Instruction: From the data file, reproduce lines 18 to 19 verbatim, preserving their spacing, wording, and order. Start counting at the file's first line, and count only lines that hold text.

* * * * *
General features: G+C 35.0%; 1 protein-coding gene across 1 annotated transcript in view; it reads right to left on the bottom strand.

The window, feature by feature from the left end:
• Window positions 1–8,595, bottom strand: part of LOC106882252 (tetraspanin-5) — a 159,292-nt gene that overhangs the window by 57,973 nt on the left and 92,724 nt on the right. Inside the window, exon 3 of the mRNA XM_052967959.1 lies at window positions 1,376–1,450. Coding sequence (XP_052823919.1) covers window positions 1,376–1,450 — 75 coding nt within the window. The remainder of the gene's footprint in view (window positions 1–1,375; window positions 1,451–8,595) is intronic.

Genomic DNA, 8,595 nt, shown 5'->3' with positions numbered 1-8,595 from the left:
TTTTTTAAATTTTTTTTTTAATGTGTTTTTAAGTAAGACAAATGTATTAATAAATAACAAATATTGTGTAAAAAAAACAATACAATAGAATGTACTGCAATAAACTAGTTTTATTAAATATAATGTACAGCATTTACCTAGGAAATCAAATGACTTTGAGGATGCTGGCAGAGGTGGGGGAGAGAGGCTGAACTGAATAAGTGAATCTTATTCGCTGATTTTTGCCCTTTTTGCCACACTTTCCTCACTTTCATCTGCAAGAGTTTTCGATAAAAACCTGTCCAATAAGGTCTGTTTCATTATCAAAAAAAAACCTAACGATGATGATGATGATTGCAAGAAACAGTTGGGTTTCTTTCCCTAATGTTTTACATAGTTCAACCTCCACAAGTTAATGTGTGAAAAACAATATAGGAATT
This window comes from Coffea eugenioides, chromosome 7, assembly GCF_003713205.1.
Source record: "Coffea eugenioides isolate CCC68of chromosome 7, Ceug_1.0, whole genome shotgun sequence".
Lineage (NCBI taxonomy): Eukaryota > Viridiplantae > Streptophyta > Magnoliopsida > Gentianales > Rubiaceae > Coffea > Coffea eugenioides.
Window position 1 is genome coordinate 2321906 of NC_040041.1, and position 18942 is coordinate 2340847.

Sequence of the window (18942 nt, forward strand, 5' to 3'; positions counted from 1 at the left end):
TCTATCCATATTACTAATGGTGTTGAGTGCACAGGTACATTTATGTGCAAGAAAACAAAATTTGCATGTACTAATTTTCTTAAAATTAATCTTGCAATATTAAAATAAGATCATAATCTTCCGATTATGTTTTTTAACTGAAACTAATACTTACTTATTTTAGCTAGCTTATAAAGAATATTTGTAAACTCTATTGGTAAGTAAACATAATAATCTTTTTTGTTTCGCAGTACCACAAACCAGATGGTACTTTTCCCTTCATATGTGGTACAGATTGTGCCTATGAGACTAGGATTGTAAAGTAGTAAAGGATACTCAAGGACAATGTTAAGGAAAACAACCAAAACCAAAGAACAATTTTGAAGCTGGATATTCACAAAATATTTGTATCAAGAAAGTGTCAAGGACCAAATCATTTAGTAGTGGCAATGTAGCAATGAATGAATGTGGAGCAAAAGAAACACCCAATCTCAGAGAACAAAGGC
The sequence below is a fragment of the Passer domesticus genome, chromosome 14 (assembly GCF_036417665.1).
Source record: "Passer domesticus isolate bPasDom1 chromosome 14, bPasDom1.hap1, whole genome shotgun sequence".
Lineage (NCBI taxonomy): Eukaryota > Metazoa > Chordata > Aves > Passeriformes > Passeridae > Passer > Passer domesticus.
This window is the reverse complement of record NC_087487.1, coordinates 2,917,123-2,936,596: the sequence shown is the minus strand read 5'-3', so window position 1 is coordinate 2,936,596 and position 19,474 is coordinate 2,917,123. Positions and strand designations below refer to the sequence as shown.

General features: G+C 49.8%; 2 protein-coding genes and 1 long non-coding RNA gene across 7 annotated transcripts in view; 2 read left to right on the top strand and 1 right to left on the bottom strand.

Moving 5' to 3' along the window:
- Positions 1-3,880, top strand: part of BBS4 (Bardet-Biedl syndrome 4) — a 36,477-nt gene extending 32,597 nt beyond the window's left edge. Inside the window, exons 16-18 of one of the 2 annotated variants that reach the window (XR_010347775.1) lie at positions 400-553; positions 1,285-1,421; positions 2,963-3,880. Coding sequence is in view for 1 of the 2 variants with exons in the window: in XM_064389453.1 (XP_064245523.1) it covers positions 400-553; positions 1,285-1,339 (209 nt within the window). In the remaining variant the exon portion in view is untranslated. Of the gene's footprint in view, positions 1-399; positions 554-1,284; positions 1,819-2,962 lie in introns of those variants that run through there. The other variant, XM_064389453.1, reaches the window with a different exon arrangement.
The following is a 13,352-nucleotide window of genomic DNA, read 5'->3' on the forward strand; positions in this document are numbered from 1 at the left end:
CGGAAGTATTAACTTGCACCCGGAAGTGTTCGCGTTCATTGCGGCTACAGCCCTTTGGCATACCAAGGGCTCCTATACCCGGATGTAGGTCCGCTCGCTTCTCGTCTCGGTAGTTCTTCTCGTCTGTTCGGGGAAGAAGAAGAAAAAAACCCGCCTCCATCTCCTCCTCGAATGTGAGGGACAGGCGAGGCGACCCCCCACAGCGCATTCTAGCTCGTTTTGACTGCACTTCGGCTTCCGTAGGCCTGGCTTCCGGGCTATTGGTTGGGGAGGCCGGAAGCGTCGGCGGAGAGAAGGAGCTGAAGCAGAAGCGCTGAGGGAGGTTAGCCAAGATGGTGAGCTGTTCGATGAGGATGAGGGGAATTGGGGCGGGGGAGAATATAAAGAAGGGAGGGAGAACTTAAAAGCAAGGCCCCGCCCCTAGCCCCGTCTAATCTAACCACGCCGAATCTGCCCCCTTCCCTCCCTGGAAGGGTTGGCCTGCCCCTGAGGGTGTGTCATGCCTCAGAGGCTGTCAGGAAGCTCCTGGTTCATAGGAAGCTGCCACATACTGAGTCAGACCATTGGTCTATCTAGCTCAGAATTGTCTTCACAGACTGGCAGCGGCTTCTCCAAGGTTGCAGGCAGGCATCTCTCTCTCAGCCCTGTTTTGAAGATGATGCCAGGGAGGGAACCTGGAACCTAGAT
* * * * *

- Positions 1-3,880, top strand: part of BBS4 (Bardet-Biedl syndrome 4) — a 36,477-nt gene extending 32,597 nt beyond the window's left edge. Inside the window, exons 16-18 of one of the 2 annotated variants that reach the window (XR_010347775.1) lie at positions 400-553; positions 1,285-1,421; positions 2,963-3,880. Coding sequence is in view for 1 of the 2 variants with exons in the window: in XM_064389453.1 (XP_064245523.1) it covers positions 400-553; positions 1,285-1,339 (209 nt within the window). In the remaining variant the exon portion in view is untranslated. Of the gene's footprint in view, positions 1-399; positions 554-1,284; positions 1,819-2,962 lie in introns of those variants that run through there. The other variant, XM_064389453.1, reaches the window with a different exon arrangement.
The following is a 13,352-nucleotide window of genomic DNA, read 5'->3' on the forward strand; positions in this document are numbered from 1 at the left end: